I want to preface this piece with an appeal to lay aside any of your own prejudices you may have about single parents. There are many people who find themselves raising a child or children on their own who believed strongly at one time that they would have a partner to share this experience with. So whether by design or accident, or by choices the other person in the relationship made, someone finds themselves in the situation of raising a child or children alone. That being the premise, let’s look at that person and the attempt to find employment.
Single parents have some added barriers to job searching that other people do not. Most obvious is the issue of child care if the children are not old enough to go to elementary school, and even if there is child care available, it now becomes an issue of finding enough money to pay the provider, and making enough after paying the provider to make a living independently.
I recall many years ago when I worked as a Social Services Caseworker in another jurisdiction than I do now. On my desk landed a file and the composition of the family was one adult and thirteen children. Some were multiple births, some in school full-time, some in pre-school and some not in any school at all. Just imagine the amount of money that person would have to be bringing in to not be on some form of social assistance. Again, refrain from somehow blaming the person for their predicament if you find yourself doing so. Without all the details, you’d only be guessing how anyone could be in this situation, and you might have a great change of opinion were you to know the details which I’m not sharing here.
More common is the situation where a parent of one or two children is looking to be financially independent. This adult; male or female I’ll argue, has unique challenges that people without children, or who have adult children do not face.
First of all many people will advise the job seeker to focus all their energy into their job search. How then does one do that with the responsibilities that come with single parenthood? After all, children need feeding, cleaning, clothing, watching and you can’t really expect most kids to amuse themselves for hours on end. In fact, just trying to keep some children occupied for a few minutes is challenging for some parents. Add to the mix a child with any kind of physical or mental health issue, a parent who themselves had parents with poor parenting skills from which to learn or a combination of the two, and serious job searching becomes problematic.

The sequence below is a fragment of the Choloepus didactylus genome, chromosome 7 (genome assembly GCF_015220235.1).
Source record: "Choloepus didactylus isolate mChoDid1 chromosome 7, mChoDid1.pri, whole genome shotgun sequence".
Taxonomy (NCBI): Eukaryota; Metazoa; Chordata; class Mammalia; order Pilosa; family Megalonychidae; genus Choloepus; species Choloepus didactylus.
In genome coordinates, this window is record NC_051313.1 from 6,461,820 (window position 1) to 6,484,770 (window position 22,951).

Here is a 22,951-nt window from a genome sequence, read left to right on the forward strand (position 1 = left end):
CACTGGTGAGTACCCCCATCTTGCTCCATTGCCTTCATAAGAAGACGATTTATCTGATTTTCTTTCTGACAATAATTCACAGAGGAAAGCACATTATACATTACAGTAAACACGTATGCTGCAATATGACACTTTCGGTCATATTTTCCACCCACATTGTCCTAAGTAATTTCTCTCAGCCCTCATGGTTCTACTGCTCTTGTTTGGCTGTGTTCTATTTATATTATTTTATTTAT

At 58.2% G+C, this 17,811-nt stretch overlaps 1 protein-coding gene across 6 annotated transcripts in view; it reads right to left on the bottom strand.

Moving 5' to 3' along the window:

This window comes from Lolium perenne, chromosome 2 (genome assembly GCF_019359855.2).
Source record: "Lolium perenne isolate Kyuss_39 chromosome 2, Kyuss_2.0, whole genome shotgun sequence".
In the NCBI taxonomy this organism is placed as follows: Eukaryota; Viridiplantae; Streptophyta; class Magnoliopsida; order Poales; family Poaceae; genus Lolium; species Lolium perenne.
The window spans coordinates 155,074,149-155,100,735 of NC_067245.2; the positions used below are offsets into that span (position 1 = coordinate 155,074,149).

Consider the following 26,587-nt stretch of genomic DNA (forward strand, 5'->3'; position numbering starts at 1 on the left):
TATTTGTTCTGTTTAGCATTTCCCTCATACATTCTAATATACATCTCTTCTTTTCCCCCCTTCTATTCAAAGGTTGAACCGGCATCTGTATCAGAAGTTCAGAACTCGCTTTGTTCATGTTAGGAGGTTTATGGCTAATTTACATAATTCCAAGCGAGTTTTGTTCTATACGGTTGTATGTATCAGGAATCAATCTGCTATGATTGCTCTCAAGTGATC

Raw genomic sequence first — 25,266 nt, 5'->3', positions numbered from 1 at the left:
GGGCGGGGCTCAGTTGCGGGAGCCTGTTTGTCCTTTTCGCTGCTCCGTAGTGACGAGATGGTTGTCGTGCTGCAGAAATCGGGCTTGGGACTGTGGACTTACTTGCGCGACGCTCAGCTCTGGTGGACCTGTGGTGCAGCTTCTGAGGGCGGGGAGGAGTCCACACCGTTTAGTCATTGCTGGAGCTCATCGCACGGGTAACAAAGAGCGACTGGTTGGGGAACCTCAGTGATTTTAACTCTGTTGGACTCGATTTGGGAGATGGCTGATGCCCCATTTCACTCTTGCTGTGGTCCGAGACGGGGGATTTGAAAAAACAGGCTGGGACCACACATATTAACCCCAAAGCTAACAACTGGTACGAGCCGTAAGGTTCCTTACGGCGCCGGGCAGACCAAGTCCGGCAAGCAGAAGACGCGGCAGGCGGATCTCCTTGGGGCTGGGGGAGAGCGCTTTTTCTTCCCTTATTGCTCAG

However, it is possible. It’s not only possible but it happens with regularity. The key as with anyone is to first take care of the basics such as a roof over the head and food on the table. Stabilizing just these two things for some takes years. When you have a place to call home, you’ve got a place to secure and buffer yourself against the pressures of ‘out there’. Once the raw essentials are in place, building a support system is critical.
A support system involves a combination of friends, family, contacts, social service agencies, health and child care providers and more. All of these in various combinations unique to each person’s situation provide the adult with the ability to devote some of their precious time to the job search and accept a job with supports in place. This is often the biggest reservation employers have with single parents. While they may love the work the single parent does, they are fearful of their dependability.
And it’s interesting that a potential interview question such as, “Tell me about an accomplishment of which you are proud”, can’t be answered honestly by many single parents in an interview the way they’d like. Relating the achievement of successfully raising a child, (or several) alone and having them be well-adjusted, especially if another adult left you high and dry to fend for yourselves is a fantastic personal story of resiliency and survival. And wanting more for you kids and a better life for all has great appeal. Unfortunately it’s a red flag from the other side of the desk most of the time however, as it raises the issue of absenteeism, and if you aren’t at work, you’re not productive.
So it’s advisable that the single parent who is job searching keep their children and their marital status out of the interview. Choose to talk of your skills, your ambition, your value and your willingness to work hard. The pride you feel in yourself as a single parent and your children themselves should be left for the future when you’re already receiving those pay cheques.
I can see the employer’s point of view on the matter, and I suspect you can too. But I do wish the single parent who was looking for work would be evaluated on their skills, qualifications, attitude and performance first and their status as a single parent much lower on the list. But take heart single parent, for you have 100% control over what you choose to reveal about yourself in that job interview.
And one last thing. If you are a single parent looking for work, when you get frustrated and ask why even bother, ask yourself what motivated you to start in the first place. They’ll thank you for it.